Turning it in. You’ll turn in your short answers in PDF form via Canvas. Your code will be ‘turned in’ by putting it in the ~/ling334/hw2/ folder, and running the command chmod -R g+r ~/ling334/hw2/ on the SSCC when you’ve finished. Remember to list all others you worked with at the top of your assignment. Also remember that you must do your own write-up and your own programming.

For this assignment, we’ll develop \(n\)-gram models using only a small part of the Brown corpus, to make it easier to find bugs and understand what’s going on. The methods that you’ve learned at this point cannot be naively applied to very large datasets, so please do not try to run any of these models on the full Brown corpus. It might crash the server for everyone.

Unigram model

  1. Creating the word_to_index dictionary [Coding only: save code as problem1.py]

    The first step in building an \(n\)-gram model is to create a dictionary that maps words to indices (which we’ll use to access the elements corresponding to that word in a vector or matrix of counts or probabilities). You’ll create this dictionary from a vocabulary file that lists each word in the corpus exactly once. This file has a path specified in python as:

    nltk.data.path[0] + '/corpora/brown/brown_vocab_100.txt'

    This file lists the 811 word types used in the first 100 sentences of the Brown corpus and the special word types <s> and </s>, for a total of 813 word types. In this version of the Brown corpus, punctuation marks are also treated as words, so they are also included in this total. In the corpus itself, punctuation words are separated from other words by a space, just like other words are, so you won’t need to treat them differently at all. The brown_vocab_100.txt file is formatted to contain one word per line. We want to create a dictionary in python that maps each word to its order of occurrence in this file, starting with 0. For example, the first word in the file is ‘all’ and this should map to 0. The last word is ‘resolution’ and this should map to 812. To create the dictionary in python, you’ll iterate over each line (which is a word plus a newline character), use rstrip() to remove the trailing newline character, and then add the word to the dictionary mapped to its appropriate index. To do this, you’ll need to keep track of which line of the file you’re currently reading using enumerate().

    After creating this dictionary, write the dictionary to a file called word_to_index_100.txt. Because wf.write() only writes strings, you will need to convert the dictionary to a string (using the str() function) before you can write it. To check that you’ve done this correctly, verify in the file output that ‘all’ is mapped to 0 and ‘resolution’ to 812.

  2. Building an MLE unigram model [Coding and written answer: save code as problem2.py]

    Now you’ll build a simple MLE unigram model from the first 100 sentences in the Brown corpus, found here:


    This corpus is formatted as one sentence per line, with a space separating all words in the sentence. You’ll need to split the sentences into a list of words (e.g., using the string’s .split() member function), convert each word to lowercase (e.g., using the string’s .lower() member function) and add the end-of-sentence word </s>.

    First, copy your code from problem 1 to load the dictionary mapping words to indices. Then import numpy as np and initialize a numpy vector of counts with zeros. Finally, iterate through the sentences, and the words in each sentence, incrementing the count for each word as you go.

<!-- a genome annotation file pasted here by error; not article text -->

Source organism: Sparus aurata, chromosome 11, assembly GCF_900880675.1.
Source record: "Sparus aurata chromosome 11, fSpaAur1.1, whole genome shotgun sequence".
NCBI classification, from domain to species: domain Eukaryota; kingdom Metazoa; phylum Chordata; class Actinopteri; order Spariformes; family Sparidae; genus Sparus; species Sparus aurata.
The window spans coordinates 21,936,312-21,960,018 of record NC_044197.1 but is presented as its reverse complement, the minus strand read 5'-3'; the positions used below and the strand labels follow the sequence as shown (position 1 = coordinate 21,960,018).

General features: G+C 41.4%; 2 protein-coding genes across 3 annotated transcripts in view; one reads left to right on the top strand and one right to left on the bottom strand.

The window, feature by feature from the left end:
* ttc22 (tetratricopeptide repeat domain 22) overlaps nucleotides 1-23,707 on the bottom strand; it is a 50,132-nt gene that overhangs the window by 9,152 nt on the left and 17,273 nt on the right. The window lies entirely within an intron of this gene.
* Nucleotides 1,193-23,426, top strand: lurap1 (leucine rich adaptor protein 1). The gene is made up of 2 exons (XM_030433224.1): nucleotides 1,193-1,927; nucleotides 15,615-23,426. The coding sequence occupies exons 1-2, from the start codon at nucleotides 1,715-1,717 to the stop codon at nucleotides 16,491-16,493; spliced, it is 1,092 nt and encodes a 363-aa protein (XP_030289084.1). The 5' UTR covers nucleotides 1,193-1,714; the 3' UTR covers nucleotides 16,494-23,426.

Q: Using this counts vector, estimate the proportion of the word types that occurred only once in this corpus. This doesn’t need to be an exact estimate – you can do this just by printing the counts vector and eye-balling. Do you think the proportion of words that occur only once would be higher or lower if we used a larger corpus (e.g., all 57000 sentences in Brown)? Why or why not?

    Finally, to normalize your counts vector and create probabilities, you can simply divide the counts vector by the sum of all its elements using numpy like so:

    probs = counts / np.sum(counts)

    Write your new probs vector to a file called unigram_probs.txt. To make sure you’re on the right track, verify that the first probability in it (the probability of ‘all’) is 0.0004223 and that the last probability (probability of ‘resolution’) is 0.00380068. (Note that our model trained on this small corpus has estimated that ‘resolution’ is about 10 times as frequent as ‘all’! Models trained on very small corpora are very noisy.)

Bigram models

  1. Building an MLE bigram model [Coding only: save code as problem3.py]

    Now, you’ll create an MLE bigram model, in much the same way as you created an MLE unigram model. I recommend writing the code over again from scratch, however (except for the code initializing the mapping dictionary, which can still be copied from problem1.py), so that you can test things as you go. The main differences between coding an MLE bigram model and a unigram model are:
    • you’ll initialize a numpy matrix instead of a numpy vector
    • you’ll increment counts for a combination of word and previous word. This means you’ll need to keep track of what the previous word was. I recommend doing this by (1) initializing previous_word = '<s>' just prior to the for loop iterating through a sentence, so that it gets reset at the beginning of each line, and then (2) inside the for loop, adding a line that sets previous_word = word after incrementing the counts for the current previous_word, word pair. Think this through to make sure you understand why this ensures that the variable previous_word will always be the appropriate previous word when incrementing counts.